06 February 2002

winter carnival

Time for another trip to Houghton. This time Chris and Joe join me in the Neon for the trek. Amazingly and according to our little plan we made it out of Ann Arbor before 9:30 in the morning. The hope being that we could spend the evening wandering campus during the Winter Carnival All-Nighter. After 9 hours on the road we cruised up along the Portage into campus.
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Before finding the women we stopped on campus so I could pick up a couple pictures of the early action. Winter Carnival starts at 4pm on Wednesday. Everyone gets out of class and the All-Nighter statues can begin. By 6:30 work had started at most sites. Thanks to a big snow fall last week there was at least a usable amount of snow, but there still wasn't much more than a foot on the ground. In addition to the help from Facilities in their front end loaders people had to haul clean snow in from off campus.

I worked on two statues during my undergrad at Tech, both with for the Student Entertainment Board. My 3rd year we had near record amounts of snow and there was enough snow to build our 9 foot tall groundhog head (it's not a gopher, damnit) just around our site.

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Snow statues are usually made by making big blocks of icy snow and then carving them. You first need a form, a box, made of plywood and 2x4s. Next you start shoveling snow in to fill the form. A lucky soul in waders jumps in the form with a garden hose and stomps down the snow while wetting it down so it will form an icy block. The All-Nighter statues usually only use one or two forms, while the big month long statues will stack block upon block (placing a form on top of a frozen block of snow and repeating) building large and tall statues.

During the winters that Houghton had while I was there a group could fill their form, go out for dinner and fun for a couple hours, and then come back and have a huge block of almost ice. But this year the air was barely below freezing as the night began. I'm sure most of the All-Nighters never really froze before they were judged and all the statues suffered.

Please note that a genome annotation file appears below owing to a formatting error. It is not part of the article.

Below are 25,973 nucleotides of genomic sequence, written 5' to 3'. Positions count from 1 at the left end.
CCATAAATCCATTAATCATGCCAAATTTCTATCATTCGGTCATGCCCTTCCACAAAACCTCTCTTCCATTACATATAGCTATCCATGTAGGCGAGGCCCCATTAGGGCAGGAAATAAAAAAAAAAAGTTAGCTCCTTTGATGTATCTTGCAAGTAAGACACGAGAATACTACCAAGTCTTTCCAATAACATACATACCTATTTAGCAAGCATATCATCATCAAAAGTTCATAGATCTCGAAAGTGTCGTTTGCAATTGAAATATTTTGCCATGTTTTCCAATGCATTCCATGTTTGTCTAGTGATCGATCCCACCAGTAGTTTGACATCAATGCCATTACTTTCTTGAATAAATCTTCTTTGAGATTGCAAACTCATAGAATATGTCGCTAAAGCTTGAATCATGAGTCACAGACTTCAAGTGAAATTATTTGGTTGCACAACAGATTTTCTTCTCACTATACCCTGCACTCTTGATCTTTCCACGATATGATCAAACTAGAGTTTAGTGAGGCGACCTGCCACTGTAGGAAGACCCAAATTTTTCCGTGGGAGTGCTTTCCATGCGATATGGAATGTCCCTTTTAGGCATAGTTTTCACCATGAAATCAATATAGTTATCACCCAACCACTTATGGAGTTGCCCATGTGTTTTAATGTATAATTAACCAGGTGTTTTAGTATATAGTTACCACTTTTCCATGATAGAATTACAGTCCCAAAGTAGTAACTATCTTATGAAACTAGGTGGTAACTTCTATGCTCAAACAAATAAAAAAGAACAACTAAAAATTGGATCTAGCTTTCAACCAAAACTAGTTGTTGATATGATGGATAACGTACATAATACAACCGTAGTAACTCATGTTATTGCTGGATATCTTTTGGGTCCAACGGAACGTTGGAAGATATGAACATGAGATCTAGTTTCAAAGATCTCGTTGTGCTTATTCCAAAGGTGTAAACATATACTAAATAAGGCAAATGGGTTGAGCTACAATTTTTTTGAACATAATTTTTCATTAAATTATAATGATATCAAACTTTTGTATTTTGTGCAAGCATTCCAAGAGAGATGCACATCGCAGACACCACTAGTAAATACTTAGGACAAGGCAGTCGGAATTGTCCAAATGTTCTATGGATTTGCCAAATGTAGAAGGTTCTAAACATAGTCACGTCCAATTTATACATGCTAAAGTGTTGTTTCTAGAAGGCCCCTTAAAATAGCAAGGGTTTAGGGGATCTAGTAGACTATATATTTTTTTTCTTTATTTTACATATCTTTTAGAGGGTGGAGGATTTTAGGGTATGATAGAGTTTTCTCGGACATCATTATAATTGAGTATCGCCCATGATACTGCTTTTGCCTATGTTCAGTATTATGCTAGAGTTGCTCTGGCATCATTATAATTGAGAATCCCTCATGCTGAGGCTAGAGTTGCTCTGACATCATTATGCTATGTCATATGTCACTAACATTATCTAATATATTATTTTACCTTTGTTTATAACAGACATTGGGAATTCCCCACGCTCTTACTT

After the snow and water has frozen you pull off the wooden form and start to shape the statue. The statue is roughed out with hatchets and spades and other sharp implements. When the statue is structurally close to it's intended form you stop hacking snow off and start slushing snow on. You slush a statue by making buckets of slush (snow and a lot of water) and smoothing the slush over the statue, building features on as necessary. The slush is made with pure white snow so you're building a shiny white layer on the statue. Once the slush has frozen, the last step before passing out (judging is at 8am, hurry!) is glazing the statue. You glaze with a clothes iron. The iron melts a thin layer of snow which then quickly freezes, creating a really nice shiny layer of ice. SHINY! Don't forget the frozen jello letters describing your statue with a nice rhymed couplet. (no kidding!)

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I made several rounds through the statues with different people. My first round seemed to find promise as the temperature had fallen below 32F and people were starting to get busy.
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Food break with the gang. Fraggle points out, "Home Sweet Home, Availability Will Vary". At the table above, Chris, Megg, Alex, Fraggle, Joe, and Ila. Next, me, happy after devouring a strawberry shake (remnants last picture in row).

We returned to campus and Carny had gone to shit. Some people were still working on statues, but a lot of people had given up and a lot stopped before really finishing their statues. The temp had risen to 11 degrees above freezing, making most of the detail work on statues impossible. Sad.

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I was somewhat impressed with the only functional non-beer related statue I can remember seeing: a snow loud speaker made by an audio club. There was a speaker at the end of the statue and apparently the statue amplified the sound. I couldn't really tell, but that's ok. It was the sort of thing I like to see at an engineering school!
The duck by the admin building was a stage this year.